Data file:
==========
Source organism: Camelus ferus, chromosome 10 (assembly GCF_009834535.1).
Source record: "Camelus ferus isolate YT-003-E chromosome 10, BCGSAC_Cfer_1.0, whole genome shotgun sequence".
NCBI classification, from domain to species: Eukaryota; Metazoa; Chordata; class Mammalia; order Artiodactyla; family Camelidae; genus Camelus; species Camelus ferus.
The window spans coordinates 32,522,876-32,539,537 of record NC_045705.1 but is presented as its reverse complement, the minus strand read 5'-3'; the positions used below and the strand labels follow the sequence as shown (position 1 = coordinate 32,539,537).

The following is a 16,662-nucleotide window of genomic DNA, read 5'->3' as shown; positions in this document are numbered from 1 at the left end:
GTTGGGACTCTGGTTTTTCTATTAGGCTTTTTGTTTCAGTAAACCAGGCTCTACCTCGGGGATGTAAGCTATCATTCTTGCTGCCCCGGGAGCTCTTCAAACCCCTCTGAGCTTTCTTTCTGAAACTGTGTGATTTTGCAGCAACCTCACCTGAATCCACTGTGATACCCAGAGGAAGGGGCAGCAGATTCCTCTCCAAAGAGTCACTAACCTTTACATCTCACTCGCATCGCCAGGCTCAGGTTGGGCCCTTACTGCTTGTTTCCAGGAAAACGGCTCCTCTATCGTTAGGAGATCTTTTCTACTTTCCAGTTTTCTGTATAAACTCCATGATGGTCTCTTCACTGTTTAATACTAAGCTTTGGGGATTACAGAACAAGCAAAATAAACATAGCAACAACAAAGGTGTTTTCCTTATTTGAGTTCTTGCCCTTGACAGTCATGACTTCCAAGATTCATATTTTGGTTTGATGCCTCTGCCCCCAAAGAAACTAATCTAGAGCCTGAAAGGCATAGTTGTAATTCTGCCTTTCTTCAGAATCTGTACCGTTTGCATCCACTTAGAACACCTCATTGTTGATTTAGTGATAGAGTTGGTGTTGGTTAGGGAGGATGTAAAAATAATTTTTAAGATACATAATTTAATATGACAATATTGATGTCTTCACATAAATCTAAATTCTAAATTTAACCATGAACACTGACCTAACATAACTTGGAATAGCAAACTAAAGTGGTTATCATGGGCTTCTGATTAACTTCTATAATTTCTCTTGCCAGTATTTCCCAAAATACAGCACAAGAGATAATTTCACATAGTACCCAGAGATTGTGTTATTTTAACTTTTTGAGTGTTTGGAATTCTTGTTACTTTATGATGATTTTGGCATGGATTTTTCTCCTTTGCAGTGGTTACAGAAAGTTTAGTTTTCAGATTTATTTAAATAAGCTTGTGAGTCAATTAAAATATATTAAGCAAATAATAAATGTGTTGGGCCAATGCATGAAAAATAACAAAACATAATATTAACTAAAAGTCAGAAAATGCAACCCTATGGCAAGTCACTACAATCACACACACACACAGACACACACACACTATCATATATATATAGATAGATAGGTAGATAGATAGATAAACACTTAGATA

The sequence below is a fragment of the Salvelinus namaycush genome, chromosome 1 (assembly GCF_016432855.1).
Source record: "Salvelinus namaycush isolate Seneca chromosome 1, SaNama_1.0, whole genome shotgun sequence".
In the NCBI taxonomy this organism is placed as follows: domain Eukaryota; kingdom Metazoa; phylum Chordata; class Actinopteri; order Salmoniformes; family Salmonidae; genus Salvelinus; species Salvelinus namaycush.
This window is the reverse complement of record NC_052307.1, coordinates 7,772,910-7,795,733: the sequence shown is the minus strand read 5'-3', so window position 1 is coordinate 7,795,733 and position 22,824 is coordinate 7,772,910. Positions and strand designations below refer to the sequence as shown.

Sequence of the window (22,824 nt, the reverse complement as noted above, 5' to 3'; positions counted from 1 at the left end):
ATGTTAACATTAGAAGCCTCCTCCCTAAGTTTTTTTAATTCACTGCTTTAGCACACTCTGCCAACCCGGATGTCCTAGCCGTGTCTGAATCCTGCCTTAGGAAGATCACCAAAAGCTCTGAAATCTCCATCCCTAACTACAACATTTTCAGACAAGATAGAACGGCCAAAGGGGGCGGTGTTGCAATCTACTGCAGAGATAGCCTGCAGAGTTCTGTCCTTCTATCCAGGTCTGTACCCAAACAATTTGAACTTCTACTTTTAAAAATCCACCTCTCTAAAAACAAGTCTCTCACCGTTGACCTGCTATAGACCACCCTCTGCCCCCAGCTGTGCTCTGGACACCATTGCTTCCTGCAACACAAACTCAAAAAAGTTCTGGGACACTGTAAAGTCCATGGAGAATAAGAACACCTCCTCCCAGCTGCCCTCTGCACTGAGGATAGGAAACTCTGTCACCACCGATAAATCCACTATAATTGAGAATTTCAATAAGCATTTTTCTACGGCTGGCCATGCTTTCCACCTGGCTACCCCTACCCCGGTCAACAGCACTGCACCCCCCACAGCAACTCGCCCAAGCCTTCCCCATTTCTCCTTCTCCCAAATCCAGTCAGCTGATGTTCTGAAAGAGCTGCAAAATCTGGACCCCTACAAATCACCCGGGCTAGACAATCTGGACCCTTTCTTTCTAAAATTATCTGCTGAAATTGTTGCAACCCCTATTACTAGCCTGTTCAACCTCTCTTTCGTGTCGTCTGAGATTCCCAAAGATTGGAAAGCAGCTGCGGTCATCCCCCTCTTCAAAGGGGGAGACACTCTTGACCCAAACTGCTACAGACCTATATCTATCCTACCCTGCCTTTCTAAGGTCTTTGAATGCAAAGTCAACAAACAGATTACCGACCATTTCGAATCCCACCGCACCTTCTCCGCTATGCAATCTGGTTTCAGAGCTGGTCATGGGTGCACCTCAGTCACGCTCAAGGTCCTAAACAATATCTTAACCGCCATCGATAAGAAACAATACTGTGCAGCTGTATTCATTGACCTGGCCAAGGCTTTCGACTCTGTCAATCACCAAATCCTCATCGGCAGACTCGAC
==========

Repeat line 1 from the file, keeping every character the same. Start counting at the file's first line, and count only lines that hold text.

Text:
Source organism: Camelus ferus, chromosome 10 (assembly GCF_009834535.1).